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Why 'The Californians' is Saturday Night Live’s greatest gift to Los Angeles

Michael Juliano
Written by
Michael Juliano

Los Angeles has been supplying Saturday Night Live with Groundlings alumni since the variety show’s inception—which was 40 years ago, in case you haven't heard about this Sunday's bonkers anniversary show. We’ve shipped over some of SNL’s biggest players: Will Ferrell, Phil Hartman and Kristen Wiig, just to name a few. So what has SNL given us in return? Six sketches that satirize our obsession with dried fruit, artisan decor and name-dropping freeways. To that, we say: thank you.

We combed through the SNL archives to try to filter out the best sketches about LA over the last 40 years. There were plenty of botox jokes, LAPD jabs and O.J. Simpson coverage, plus a bizarre Tori Spelling bit. The surfer-filled, Hollywood-centric caricatures feel like tired and cheap punchlines. But nothing else is as affectionately self-deprecating as “The Californians,” a soap opera send-up of SoCal tropes with an original sketch subtitle of “Drama off the 405.”

In an interview with The Hollywood Reporter, sketch writer and star Fred Armisen attributed the premise to conversations he had about visiting LA that always seemed to land on what roads he was driving on. Sure, the geography in the sketches is way off, but the ad nauseum references to San Vicente and the 10 as well as shout-outs to Zankou Chicken and Umami Burger feel so spot-on.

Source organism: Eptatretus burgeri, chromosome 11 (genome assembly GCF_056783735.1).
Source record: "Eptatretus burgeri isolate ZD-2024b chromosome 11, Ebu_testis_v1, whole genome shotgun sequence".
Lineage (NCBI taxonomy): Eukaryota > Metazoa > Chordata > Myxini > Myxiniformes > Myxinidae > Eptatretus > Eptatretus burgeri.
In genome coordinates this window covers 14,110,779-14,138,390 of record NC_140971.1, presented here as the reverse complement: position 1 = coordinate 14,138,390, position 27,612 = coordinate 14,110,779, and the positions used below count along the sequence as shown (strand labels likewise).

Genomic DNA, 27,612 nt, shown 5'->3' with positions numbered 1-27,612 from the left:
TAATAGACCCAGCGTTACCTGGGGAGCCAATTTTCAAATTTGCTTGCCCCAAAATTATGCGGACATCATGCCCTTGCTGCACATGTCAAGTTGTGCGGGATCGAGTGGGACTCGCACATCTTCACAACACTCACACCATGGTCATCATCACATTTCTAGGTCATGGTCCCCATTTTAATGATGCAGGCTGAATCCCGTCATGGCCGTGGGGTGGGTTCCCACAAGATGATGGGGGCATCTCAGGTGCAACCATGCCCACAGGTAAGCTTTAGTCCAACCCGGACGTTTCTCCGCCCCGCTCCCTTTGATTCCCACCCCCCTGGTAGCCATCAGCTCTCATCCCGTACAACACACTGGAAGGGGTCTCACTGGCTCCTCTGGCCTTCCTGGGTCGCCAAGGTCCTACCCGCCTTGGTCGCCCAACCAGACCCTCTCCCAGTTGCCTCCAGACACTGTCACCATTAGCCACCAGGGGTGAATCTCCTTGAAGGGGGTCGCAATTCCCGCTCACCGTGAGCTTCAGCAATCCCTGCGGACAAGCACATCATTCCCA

Mirror gazes and blond wigs aside, “The Californians” completely nails the neurotic ticks that keep LA surreal. That even includes the way Bill Hader and Kristen Wiig—both Groundlings alumni—deliver lines about a quotably incoherent “Marina del Reh” and over-and-under-articulated inflections that make as little sense as our sunburned Midwestern pronunciation of San Pedro.

As for those geography gaffes, we’re willing to forgive Armisen. No, Beverly Glen won’t take you up to Encino and there’s no Culver exit on the 105, but Fountain does dead end at a junior high that Carol Burnett used to attend—they got that one right, but oh, there were go, talking about driving in LA again. What makes it work is that it sounds right. Just like real Angelenos, the scripts mostly avoid Hollywood and Sunset and instead reference uniquely LA-sounding streets like Carmelita, Alvarado and Pico; somehow our ordinary surface streets begin to sound like communal in-jokes.

A conversation from The Californians

(Still wrong.)

There hasn’t been a new "Californians" sketch in almost two years; considering that the last three or four pummeled the joke into submission, that’s not necessarily a bad thing. But the recurring sketch tapped into something about our crazy automobile-centric world, where people have a preference over canyon roads and taking the 91 to the 605 to the 105 to the 110 to the 10 is a viable alternative to the 5. As a guest starring Steve Martin asked: Does anyone know how to get from Wilshire to the PCH?

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